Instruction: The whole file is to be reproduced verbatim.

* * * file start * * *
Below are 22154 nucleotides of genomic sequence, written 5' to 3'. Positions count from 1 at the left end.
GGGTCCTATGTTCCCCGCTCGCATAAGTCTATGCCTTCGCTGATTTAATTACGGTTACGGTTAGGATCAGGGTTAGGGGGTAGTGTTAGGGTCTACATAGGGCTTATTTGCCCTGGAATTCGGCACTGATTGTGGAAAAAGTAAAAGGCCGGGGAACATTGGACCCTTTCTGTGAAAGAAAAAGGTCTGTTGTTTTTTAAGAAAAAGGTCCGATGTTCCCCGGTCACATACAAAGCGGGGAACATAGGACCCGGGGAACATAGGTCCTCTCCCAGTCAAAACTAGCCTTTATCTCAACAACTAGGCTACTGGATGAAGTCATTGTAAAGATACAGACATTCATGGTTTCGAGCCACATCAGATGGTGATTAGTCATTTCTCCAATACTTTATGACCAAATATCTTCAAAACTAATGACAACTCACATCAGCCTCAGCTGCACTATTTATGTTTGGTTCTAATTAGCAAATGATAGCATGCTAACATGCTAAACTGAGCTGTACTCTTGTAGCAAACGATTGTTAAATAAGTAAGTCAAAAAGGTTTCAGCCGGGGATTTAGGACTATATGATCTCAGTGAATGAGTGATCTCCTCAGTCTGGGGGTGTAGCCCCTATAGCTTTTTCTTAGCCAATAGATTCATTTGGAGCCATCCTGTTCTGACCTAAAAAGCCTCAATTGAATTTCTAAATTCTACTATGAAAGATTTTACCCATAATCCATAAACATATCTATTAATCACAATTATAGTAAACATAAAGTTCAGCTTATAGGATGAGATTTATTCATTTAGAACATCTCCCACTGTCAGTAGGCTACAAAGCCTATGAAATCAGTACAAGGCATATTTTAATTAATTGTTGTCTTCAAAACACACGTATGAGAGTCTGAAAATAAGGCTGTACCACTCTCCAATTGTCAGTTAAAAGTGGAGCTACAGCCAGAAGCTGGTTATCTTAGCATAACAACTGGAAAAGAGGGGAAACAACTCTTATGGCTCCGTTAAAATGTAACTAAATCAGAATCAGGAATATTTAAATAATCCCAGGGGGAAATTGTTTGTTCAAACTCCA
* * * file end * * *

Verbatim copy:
Below are 22154 nucleotides of genomic sequence, written 5' to 3'. Positions count from 1 at the left end.
GGGTCCTATGTTCCCCGCTCGCATAAGTCTATGCCTTCGCTGATTTAATTACGGTTACGGTTAGGATCAGGGTTAGGGGGTAGTGTTAGGGTCTACATAGGGCTTATTTGCCCTGGAATTCGGCACTGATTGTGGAAAAAGTAAAAGGCCGGGGAACATTGGACCCTTTCTGTGAAAGAAAAAGGTCTGTTGTTTTTTAAGAAAAAGGTCCGATGTTCCCCGGTCACATACAAAGCGGGGAACATAGGACCCGGGGAACATAGGTCCTCTCCCAGTCAAAACTAGCCTTTATCTCAACAACTAGGCTACTGGATGAAGTCATTGTAAAGATACAGACATTCATGGTTTCGAGCCACATCAGATGGTGATTAGTCATTTCTCCAATACTTTATGACCAAATATCTTCAAAACTAATGACAACTCACATCAGCCTCAGCTGCACTATTTATGTTTGGTTCTAATTAGCAAATGATAGCATGCTAACATGCTAAACTGAGCTGTACTCTTGTAGCAAACGATTGTTAAATAAGTAAGTCAAAAAGGTTTCAGCCGGGGATTTAGGACTATATGATCTCAGTGAATGAGTGATCTCCTCAGTCTGGGGGTGTAGCCCCTATAGCTTTTTCTTAGCCAATAGATTCATTTGGAGCCATCCTGTTCTGACCTAAAAAGCCTCAATTGAATTTCTAAATTCTACTATGAAAGATTTTACCCATAATCCATAAACATATCTATTAATCACAATTATAGTAAACATAAAGTTCAGCTTATAGGATGAGATTTATTCATTTAGAACATCTCCCACTGTCAGTAGGCTACAAAGCCTATGAAATCAGTACAAGGCATATTTTAATTAATTGTTGTCTTCAAAACACACGTATGAGAGTCTGAAAATAAGGCTGTACCACTCTCCAATTGTCAGTTAAAAGTGGAGCTACAGCCAGAAGCTGGTTATCTTAGCATAACAACTGGAAAAGAGGGGAAACAACTCTTATGGCTCCGTTAAAATGTAACTAAATCAGAATCAGGAATATTTAAATAATCCCAGGGGGAAATTGTTTGTTCAAACTCCA